Every angel is terrifying.
And so I hold myself back and swallow the call-note Of my dark sobbing.
Ah whom can we ever turn to in our need? Not angels not humans and already the knowing animals are aware that we are not really at home in our interpreted world.
Perhaps there remains for us some tree on a hillside which every day we can take into our vision; there remains for us yesterday's street and the loyalty of a habit so much at ease when it stayed with us that it moved in and never left.
Oh and night: there is night when a wind full of infinite space gnaws at out faces.
Whom would it not remain for-that longed-after mildly disillusioning presence which the solitary heart so painfully meets.
Is it any less difficult for lovers? But they keep on using each other to hide their own fate.
Don't you know yet? Fling the emptiness out of your arms Into the spaces we breathe; perhaps the birds will feel the expanded air with more passionate flying.
Yes-the springtime needed you.
Often a star was waiting for you to notice it.
A wave rolled toward you out of the distant past or as you walked under an open window a violin yielded itself to your hearing.
All this was mission.
But could you accomplish it? Weren't you always Distracted by expectation as if every event announced a beloved? (Where can you find a place to keep her with all the huge strange thoughts inside you going and coming and often staying all night.
) But when you feel longing sing of women in love; for their famous passion is still not immortal.
Sing of women abandoned and desolate (you envy them almost) who could love so much more purely than those who were gratified.
Begin again and again the never-attainable praising; remember: the hero lives on; even his downfall was merely a pretext for achieving his final birth.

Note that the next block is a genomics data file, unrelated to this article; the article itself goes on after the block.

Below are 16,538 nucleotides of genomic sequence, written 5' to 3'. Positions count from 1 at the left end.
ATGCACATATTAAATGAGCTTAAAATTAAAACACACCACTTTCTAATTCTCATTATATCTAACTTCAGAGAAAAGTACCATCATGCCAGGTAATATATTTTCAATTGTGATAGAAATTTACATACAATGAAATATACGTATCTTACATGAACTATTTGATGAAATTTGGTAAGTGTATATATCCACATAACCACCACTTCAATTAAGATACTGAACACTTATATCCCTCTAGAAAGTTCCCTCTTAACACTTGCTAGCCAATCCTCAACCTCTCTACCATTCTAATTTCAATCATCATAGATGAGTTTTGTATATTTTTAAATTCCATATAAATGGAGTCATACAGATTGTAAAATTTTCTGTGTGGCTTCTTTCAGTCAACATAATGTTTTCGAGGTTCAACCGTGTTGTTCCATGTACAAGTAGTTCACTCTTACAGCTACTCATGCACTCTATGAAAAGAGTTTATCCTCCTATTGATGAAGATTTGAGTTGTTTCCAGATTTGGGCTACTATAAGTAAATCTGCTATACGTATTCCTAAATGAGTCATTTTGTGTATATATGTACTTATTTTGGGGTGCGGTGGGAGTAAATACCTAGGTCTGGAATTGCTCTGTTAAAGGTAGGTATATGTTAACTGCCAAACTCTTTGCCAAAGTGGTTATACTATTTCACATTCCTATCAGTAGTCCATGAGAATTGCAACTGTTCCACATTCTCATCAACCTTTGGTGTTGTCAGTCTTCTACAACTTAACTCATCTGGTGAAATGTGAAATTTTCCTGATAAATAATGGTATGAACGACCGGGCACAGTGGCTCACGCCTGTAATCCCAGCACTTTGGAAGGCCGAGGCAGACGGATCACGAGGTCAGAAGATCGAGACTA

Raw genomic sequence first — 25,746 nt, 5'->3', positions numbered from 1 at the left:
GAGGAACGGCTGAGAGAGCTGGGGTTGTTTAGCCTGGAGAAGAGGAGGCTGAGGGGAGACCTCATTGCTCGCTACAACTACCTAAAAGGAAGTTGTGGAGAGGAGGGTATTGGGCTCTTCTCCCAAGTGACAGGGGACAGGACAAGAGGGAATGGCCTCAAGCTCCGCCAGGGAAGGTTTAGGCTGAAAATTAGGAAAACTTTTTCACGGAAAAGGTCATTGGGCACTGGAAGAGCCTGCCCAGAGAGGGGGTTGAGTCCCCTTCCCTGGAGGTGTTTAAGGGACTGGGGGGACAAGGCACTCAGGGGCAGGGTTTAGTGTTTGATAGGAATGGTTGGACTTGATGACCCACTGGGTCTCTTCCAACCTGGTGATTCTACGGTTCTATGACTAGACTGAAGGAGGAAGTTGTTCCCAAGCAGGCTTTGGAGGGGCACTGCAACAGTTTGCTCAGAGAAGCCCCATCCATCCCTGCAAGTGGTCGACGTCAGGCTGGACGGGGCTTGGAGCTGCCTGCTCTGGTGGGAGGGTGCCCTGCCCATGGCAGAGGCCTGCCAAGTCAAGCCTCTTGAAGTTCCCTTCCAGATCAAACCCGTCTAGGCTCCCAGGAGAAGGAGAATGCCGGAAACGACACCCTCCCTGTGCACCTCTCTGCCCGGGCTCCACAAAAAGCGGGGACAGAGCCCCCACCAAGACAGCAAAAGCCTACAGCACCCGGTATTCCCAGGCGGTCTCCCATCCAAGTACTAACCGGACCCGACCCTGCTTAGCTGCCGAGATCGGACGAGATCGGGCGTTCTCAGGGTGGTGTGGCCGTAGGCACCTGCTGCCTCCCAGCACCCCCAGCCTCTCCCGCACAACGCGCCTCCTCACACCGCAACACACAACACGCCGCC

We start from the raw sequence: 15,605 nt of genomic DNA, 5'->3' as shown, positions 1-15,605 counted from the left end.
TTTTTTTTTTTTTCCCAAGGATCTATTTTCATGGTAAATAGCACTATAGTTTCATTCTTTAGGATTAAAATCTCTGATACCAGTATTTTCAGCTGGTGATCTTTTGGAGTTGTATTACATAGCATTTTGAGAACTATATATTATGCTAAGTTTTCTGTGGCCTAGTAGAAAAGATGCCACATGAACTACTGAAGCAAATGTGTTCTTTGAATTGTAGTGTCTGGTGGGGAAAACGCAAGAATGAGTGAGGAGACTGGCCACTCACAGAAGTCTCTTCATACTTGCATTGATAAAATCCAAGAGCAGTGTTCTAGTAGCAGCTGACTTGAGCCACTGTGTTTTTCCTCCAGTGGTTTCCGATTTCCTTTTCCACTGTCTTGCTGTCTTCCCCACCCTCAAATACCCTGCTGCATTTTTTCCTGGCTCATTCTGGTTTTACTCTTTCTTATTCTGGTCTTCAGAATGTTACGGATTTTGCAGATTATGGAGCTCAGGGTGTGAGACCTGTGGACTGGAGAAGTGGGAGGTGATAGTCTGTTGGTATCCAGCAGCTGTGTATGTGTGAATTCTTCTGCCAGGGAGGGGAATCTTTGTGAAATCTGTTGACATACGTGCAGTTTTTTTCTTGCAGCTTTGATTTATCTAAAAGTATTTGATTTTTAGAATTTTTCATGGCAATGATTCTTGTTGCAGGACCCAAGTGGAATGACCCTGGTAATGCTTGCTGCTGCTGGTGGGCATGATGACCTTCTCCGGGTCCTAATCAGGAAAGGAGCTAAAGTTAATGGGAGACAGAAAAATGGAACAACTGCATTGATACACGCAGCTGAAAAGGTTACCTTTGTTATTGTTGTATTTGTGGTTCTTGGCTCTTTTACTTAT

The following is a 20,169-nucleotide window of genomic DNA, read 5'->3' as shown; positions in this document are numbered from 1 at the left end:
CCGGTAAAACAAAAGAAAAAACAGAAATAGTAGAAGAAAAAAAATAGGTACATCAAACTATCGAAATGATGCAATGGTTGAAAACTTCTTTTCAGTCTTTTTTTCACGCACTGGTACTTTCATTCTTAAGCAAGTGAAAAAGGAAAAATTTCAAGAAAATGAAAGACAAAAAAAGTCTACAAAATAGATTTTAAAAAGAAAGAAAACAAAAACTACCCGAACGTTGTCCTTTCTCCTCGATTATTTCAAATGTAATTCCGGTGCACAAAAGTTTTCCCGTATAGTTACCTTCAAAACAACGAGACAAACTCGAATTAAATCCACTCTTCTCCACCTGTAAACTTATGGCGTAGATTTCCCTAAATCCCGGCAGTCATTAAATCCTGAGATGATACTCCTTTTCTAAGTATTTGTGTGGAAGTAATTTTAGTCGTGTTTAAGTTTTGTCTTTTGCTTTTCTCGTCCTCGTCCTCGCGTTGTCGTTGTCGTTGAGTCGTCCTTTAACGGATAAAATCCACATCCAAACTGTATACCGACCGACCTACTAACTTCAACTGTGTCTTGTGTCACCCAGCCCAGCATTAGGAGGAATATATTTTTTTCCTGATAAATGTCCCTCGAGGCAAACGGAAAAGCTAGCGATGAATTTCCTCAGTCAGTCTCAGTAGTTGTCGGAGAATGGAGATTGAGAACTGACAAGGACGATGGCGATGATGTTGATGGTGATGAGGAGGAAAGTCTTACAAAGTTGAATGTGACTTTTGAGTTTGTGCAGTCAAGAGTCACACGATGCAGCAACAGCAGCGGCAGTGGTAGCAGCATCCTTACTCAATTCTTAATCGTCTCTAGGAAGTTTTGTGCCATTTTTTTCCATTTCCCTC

But Nature spent and exhausted takes lovers back into herself as if there were not enough strength to create them a second time.
Have you imagined Gaspara Stampa intensely enough so that any girl deserted by her beloved might be inspired by that fierce example of soaring objectless love and might say to herself Perhaps I can be like her ? Shouldn't this most ancient suffering finally grow more fruitful for us? Isn't it time that we lovingly freed ourselves from the beloved and quivering endured: as the arrow endures the bowstring's tension so that gathered in the snap of release it can be more than itself.
For there is no place where we can remain.
Listen my heart as only Saints have listened: until the gigantic call lifted them off the ground; yet they kept on impossibly kneeling and didn't notice at all: so complete was their listening.
Not that you could endure God's voice-far from it.
But listen to the voice of the wind and the ceaseless message that forms itself out of silence.
It is murmuring toward you now from those who died young.
Didn't their fate whenever you stepped into a church In Naples or Rome quietly come to address you? Or high up some eulogy entrusted you with a mission as last year on the plaque in Santa Maria Formosa.
What they want of me is that I gently remove the appearance of injustice about their death-which at times slightly hinders their souls from proceeding onward.
Of course it is strange to inhabit the earth no longer to give up customs one barely had time to learn not to see roses and other promising Things in terms of a human future; no longer to be what one was in infinitely anxious hands; to leave even one's own first name behind forgetting it as easily as a child abandons a broken toy.
Strange to no longer desire one's desires.
Strange to see meanings that clung together once floating away in every direction.
And being dead is hard work and full of retrieval before one can gradually feel a trace of eternity.
-Though the living are wrong to believe in the too-sharp distinctions which they themselves have created.
Angels (they say) don't know whether it is the living they are moving among or the dead.
The eternal torrent whirls all ages along in it through both realms forever and their voices are drowned out in its thunderous roar.
In the end those who were carried off early no longer need us: they are weaned from earth's sorrows and joys as gently as children outgrow the soft breasts of their mothers.